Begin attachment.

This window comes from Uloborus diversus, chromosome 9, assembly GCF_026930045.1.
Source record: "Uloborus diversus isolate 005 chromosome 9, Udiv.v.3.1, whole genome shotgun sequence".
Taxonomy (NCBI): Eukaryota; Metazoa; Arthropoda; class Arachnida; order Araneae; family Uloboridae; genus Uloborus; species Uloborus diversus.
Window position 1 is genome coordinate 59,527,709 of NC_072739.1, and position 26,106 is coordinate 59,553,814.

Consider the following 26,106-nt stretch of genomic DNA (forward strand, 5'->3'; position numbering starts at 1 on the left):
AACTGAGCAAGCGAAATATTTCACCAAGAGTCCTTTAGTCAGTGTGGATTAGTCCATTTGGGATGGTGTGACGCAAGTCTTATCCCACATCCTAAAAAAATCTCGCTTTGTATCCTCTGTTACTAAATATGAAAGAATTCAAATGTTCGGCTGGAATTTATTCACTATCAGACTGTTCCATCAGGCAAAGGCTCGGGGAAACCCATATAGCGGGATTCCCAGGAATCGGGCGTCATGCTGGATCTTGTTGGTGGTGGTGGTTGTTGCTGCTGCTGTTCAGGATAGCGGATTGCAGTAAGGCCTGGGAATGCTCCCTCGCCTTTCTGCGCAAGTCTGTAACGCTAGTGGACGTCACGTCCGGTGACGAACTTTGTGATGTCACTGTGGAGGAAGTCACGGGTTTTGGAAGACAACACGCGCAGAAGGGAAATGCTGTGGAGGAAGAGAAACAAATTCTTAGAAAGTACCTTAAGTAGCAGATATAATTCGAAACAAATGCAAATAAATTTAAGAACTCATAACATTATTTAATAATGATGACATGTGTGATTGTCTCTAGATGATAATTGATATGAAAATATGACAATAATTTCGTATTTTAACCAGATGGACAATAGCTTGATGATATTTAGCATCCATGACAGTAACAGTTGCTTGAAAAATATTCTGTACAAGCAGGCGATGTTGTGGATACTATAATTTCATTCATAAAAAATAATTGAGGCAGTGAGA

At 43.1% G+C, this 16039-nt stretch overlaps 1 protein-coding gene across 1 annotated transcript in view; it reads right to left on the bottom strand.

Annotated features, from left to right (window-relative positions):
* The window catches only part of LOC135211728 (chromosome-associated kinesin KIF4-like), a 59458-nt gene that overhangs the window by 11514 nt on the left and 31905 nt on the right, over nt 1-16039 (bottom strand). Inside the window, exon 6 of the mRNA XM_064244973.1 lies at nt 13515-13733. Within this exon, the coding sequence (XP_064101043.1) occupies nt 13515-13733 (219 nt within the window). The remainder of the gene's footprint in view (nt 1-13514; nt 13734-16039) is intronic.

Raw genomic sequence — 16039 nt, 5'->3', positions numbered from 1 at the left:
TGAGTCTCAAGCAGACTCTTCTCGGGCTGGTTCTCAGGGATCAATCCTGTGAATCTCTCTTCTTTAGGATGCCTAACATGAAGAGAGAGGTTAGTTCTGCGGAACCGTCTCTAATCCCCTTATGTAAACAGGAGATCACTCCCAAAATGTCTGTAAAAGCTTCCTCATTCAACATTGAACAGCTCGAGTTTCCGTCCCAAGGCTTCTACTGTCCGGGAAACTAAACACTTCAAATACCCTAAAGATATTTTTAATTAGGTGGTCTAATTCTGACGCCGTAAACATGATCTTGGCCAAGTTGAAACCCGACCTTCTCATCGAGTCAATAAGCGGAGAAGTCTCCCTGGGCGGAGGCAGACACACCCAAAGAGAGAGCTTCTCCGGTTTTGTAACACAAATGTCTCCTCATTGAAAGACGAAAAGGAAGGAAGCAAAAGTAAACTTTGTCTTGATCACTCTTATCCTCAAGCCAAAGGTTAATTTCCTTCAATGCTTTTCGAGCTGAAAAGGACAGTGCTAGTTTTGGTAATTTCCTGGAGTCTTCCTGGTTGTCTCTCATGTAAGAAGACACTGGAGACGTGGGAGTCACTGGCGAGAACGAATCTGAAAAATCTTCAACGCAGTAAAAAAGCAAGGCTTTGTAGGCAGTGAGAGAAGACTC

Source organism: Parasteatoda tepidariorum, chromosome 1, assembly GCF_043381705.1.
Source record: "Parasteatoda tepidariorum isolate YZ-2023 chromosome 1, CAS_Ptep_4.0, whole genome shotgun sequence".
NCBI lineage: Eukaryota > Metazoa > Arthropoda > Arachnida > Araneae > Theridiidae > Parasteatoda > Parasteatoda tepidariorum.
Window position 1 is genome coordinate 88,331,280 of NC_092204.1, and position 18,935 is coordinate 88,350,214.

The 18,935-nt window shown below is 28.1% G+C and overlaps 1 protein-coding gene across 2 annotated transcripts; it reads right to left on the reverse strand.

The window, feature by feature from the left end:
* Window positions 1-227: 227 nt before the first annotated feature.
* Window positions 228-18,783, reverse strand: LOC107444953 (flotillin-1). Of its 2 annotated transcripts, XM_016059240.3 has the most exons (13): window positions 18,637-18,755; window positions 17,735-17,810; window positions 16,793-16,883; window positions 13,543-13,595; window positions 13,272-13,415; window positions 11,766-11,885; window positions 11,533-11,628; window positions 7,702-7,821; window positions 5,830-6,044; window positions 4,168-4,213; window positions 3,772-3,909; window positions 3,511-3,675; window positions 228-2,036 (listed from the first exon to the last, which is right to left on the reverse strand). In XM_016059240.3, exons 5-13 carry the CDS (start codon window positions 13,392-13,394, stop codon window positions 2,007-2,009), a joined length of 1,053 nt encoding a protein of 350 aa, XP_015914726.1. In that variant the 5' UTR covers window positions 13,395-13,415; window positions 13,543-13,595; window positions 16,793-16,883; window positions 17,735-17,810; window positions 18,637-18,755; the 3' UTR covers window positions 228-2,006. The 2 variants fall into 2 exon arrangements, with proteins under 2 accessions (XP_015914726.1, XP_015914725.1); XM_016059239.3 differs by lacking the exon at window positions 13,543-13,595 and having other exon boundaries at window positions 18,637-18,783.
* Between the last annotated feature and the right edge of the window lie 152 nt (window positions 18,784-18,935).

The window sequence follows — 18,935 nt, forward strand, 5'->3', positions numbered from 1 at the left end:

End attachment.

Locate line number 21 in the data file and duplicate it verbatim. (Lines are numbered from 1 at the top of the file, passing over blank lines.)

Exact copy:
The window sequence follows — 18,935 nt, forward strand, 5'->3', positions numbered from 1 at the left end: